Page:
UNIDENTIFIED MALE: The suspect is reported that he pulled out the handgun that he came in with and pointed it at one of the hostages. It's unconfirmed now whether he actually fired the weapon or not. But at that point, our tactical units moved in. They shot the suspect. The suspect is deceased.


KEILAR: Now, at that point in time, police negotiators had been on the phone with James Lee for almost four hours, they said. They'd been in negotiations with him, and that is when they took this action. They, what they could see actually, we were told off camera by the police chief, looking at video footage inside, Wolf, is that one of the hostages went to move, that they saw Lee draw his weapon and point it at the hostage and that is when one of the police snipers shot and ultimately killed Lee.

At this moment, his body is actually still in the Discovery building behind me, because he came in with explosive devices strapped to his body, but also two boxes, and two backpacks, police told us, of what is potentially explosive devices. So, they are going through the process right now of poring over this crime scene and trying to determine if these are dangerous items and exactly how they can go about clearing them.

BLITZER: Brianna Keilar is working the story for us in Silver Spring, Maryland. Thank you, Brianna.

We're getting new, pretty amazing pictures coming in from NASA on hurricane Earl. Chad Myers is over at the CNN Hurricane Center working this story for us. Chad, explain what we're seeing?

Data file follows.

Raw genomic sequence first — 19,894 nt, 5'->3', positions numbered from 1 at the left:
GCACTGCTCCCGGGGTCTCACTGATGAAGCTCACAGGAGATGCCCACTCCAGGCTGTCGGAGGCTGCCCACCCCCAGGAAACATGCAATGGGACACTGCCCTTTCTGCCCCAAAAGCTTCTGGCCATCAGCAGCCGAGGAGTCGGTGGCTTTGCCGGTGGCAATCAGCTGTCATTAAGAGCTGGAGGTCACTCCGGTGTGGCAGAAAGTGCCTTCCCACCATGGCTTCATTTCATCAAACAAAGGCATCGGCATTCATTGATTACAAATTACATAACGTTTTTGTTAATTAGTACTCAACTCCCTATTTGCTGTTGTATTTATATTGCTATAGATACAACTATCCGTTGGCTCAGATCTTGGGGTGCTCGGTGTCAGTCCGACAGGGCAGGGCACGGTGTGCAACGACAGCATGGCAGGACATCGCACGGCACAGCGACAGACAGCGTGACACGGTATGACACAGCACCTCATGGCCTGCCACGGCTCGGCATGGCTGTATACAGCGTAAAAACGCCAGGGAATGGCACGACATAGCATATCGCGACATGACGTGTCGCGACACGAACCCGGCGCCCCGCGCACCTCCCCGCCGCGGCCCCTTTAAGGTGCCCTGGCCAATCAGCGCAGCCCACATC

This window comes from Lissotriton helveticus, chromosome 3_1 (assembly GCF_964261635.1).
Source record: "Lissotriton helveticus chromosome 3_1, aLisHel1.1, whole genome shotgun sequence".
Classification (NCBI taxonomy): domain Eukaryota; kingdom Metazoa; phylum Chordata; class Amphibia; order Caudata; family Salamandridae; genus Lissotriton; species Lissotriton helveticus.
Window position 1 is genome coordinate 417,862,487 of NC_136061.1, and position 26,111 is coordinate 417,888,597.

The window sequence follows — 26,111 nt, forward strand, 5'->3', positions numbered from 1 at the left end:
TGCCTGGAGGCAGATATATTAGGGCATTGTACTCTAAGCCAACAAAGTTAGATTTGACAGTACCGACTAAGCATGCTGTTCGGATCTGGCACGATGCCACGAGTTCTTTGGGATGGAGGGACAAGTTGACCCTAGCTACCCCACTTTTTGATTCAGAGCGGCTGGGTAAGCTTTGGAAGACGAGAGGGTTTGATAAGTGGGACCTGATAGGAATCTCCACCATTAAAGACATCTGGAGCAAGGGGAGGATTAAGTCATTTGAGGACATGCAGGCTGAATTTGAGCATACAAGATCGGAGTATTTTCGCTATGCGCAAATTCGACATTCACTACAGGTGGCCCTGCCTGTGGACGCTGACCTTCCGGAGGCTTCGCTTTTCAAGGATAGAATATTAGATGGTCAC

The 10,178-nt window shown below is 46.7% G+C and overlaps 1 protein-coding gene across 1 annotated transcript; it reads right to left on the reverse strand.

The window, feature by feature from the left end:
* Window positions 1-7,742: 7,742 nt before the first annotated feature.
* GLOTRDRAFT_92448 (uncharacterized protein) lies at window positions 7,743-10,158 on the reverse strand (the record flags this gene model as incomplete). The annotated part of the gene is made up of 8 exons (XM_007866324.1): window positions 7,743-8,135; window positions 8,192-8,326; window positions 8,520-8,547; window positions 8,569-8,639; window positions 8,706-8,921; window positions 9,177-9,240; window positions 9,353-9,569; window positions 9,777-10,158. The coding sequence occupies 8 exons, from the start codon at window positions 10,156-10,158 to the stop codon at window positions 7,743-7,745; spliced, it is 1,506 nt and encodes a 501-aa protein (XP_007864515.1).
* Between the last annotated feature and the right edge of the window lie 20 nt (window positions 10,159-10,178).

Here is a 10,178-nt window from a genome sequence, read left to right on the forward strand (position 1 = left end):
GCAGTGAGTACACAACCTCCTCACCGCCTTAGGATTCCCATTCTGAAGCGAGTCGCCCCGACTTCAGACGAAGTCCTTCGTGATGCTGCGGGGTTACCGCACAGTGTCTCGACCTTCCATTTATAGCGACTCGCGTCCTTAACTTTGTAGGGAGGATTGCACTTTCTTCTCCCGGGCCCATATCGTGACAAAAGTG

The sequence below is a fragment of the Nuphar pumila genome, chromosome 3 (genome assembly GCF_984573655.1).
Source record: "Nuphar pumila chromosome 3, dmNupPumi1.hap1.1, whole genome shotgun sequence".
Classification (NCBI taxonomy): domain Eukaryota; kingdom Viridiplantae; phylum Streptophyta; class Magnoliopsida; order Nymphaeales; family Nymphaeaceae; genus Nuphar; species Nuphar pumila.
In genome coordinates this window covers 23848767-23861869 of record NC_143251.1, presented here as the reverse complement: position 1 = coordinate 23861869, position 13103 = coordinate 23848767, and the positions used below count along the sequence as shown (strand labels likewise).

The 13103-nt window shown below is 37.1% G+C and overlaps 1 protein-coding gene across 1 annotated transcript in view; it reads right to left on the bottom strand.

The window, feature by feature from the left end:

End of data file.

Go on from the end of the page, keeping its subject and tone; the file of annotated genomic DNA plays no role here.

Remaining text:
MYERS: Well, we have Earl, we have Fiona, and now, we have Gaston, and earlier today, this space station flew right over Earl. It's amazing pictures. Wait until you see the eye in this. There it is, right in the middle. It feels like they're going to fly us right in the middle of this. A large storm just filling up the entire frame of your picture here. Hundreds of miles across.

Now, again, a Category 4 hurricane, 135 miles per hour. You get Category 4 to get above 131. So it's barely a Category 4. But it's still there. A major hurricane is considered a Category 3, so we're well above that. And you see the swirl bands there on the bottom.

For a while, as this was flying in, we were watching it. And there's no real up and down when you're in space. It looked like -- you know, as you're looking at it, it looked like the world was up here, and Earl was like in Antarctica. But obviously, there is no north, south, east, west when you're up there and you're looking at it from the International Space Station, and it kind of looks like they're from the underneath part of the world, but amazing shots as the International Space Station, upside down, flew right over the top of Earl today. BLITZER: Well, it looks like it could be a busy few weeks with Earl, Fiona, Gaston, and who knows what else is going to fill up that alphabet down the road.